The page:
Sunday, September 05, 2010

In Which I Out Myself as the Parent of a Transgender Child

…but of course, I do so on my “secret” blog.

Maverick has now legally changed his name to "Melody Lani" and sometime next week will be legally declared female. His (her) friends, and many of our family and friends are cheering enthusiastically.

Normally I do not allow my emotions about this to rise to the surface, but today I am simply a grieving mother. And it's hard to know where to go with that. My child, who I love deeply, is, of course, still living. And he (she) is still the same compassionate, creative, intuitive person as before. I have friends whose children have died and it would be inappropriate to compare this to that.

But every time I tell myself that, I tamp the pain down neatly and move to the cleaner, more antiseptic philosophical plane where gender doesn't matter all that much and my beliefs about God, sexuality and human identity are only one approach among myriad others.

I am reading Love is an Orientation, by Andrew Marin and am very impressed by it. In fact, I have barely put it down these last couple of days, taking it with me everywhere, like I did with books I loved as a kid. Though Andrew is evangelical, he has thrown off some of the key characteristics that ultimately drove me from the evangelicals when I was one: the compulsion to preach, in biblical language at people who embrace neither preaching nor the Bible (and then declare those same people “lost” and “shake the dust from one’s feet.”); the us/them attitude; the shuddering and condemnation over “sexual sin”—particularly homosexuality; the smug self-righteousness.

Andrew Marin lives, with his wife, in Boystown—a largely gay-populated area of Chicago. His goal is to build bridges between the evangelical and LGBT communities through respectful dialogue. And this sort of dialogue is what I like to do—but at the moment I am derailed by a piercing sense of loss.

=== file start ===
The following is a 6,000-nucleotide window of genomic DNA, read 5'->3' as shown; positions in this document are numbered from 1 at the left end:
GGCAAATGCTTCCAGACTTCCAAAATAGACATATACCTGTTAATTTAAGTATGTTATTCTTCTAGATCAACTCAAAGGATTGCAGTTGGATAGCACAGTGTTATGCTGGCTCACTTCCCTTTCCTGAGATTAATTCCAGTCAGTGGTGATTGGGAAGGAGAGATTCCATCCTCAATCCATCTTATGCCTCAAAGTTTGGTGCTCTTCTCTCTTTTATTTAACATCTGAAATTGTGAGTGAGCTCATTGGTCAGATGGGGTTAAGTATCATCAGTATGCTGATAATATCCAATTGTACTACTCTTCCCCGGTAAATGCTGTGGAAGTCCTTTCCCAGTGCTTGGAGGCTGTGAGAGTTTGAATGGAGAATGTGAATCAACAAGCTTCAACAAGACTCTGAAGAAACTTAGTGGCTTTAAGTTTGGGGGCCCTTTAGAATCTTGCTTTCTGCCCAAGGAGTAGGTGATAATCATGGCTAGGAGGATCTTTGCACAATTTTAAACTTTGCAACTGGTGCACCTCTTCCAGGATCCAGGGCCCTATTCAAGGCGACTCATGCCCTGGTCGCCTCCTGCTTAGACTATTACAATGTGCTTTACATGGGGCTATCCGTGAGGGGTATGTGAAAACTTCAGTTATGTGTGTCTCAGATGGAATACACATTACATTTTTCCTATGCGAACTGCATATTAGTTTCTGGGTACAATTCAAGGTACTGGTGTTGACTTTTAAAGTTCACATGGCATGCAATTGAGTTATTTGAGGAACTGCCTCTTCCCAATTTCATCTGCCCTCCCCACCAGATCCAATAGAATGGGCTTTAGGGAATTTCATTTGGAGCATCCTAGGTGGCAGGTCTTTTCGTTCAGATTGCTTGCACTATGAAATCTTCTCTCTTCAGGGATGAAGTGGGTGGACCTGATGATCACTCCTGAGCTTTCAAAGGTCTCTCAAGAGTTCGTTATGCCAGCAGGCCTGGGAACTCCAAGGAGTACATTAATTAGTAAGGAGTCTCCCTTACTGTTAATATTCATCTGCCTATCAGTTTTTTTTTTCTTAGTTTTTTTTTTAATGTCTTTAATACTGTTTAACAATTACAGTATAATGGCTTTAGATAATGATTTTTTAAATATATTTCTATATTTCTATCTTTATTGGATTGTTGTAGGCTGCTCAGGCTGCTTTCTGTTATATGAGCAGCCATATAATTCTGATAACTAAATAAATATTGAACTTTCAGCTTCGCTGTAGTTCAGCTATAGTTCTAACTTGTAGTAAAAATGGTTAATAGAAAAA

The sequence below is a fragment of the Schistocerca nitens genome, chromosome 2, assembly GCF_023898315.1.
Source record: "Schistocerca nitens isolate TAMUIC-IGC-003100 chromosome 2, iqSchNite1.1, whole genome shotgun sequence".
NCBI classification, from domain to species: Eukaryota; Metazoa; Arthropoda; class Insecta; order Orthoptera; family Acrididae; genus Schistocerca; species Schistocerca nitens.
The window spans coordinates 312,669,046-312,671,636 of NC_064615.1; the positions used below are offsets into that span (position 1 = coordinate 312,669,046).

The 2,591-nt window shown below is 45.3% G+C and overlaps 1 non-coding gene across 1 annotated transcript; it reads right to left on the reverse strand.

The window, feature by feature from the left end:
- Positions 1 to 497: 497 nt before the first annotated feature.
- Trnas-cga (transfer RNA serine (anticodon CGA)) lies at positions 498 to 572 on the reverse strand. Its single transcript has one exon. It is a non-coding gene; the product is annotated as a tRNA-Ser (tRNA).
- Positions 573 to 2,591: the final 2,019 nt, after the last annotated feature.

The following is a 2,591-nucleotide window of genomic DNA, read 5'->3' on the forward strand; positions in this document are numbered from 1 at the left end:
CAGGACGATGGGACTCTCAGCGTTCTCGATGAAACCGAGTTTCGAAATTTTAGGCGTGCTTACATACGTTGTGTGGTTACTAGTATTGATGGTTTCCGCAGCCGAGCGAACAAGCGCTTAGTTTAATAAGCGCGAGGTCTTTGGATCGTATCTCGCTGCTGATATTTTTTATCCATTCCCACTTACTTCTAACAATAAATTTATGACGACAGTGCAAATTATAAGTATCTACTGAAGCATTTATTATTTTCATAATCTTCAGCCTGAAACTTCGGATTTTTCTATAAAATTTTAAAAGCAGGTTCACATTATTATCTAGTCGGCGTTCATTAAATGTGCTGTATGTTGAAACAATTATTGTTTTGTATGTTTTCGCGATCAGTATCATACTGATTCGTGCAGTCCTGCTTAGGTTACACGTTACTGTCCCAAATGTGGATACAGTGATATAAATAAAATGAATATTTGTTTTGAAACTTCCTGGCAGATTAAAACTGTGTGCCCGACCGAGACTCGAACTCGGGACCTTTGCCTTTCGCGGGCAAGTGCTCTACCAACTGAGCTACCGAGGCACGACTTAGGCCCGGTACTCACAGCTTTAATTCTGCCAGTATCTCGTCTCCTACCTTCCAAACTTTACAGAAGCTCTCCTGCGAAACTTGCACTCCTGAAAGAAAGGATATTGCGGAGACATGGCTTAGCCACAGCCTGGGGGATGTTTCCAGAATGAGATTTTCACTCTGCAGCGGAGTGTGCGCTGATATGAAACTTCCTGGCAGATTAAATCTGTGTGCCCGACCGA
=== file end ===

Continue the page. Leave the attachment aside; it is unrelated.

When Maverick came out as gay five and a half years ago (at the age of 14), I felt as if I got “outed,” too. My progressive, spiritually diverse friends (including Jonathan, a gay man I loved like a brother) had no idea I had such traditional beliefs about sexuality. While they didn’t accuse me of being cruel and hateful when I did not want Maverick to go this direction, they did have a hard time knowing how to support both me and Maverick. The exception, ironically, was my beloved Jonathan, who we lost less than two years later to cancer. He listened patiently and validated my feelings, though my beliefs seemed to challenge his own identity. I told him that I didn’t know how he walked that kind of a tightrope, but I know he did so out of love for me. (He had also been the first adult Maverick came out to.)

Now that “Melody” has moved from gay to transgender, I find myself in a conundrum. I love my child. We have always been close, even through our disagreements about his being gay. I feel sadder every week we don’t have contact and happier when we do talk. The last we talked, Melody was interested in hearing about my feelings and in honoring them. As “she” has continued on this journey and had the support of friends and some family, she has been more able to consider my opposition as a deeply-held belief, not an attack. I appreciate this very much.

Yet I do feel my child has been stolen from me. I don’t feel I have a right to dictate my adult child’s life, but in my gut is the sense that other people, who consider themselves more enlightened, progressive and healthy than I, swept in six years ago and snatched him away.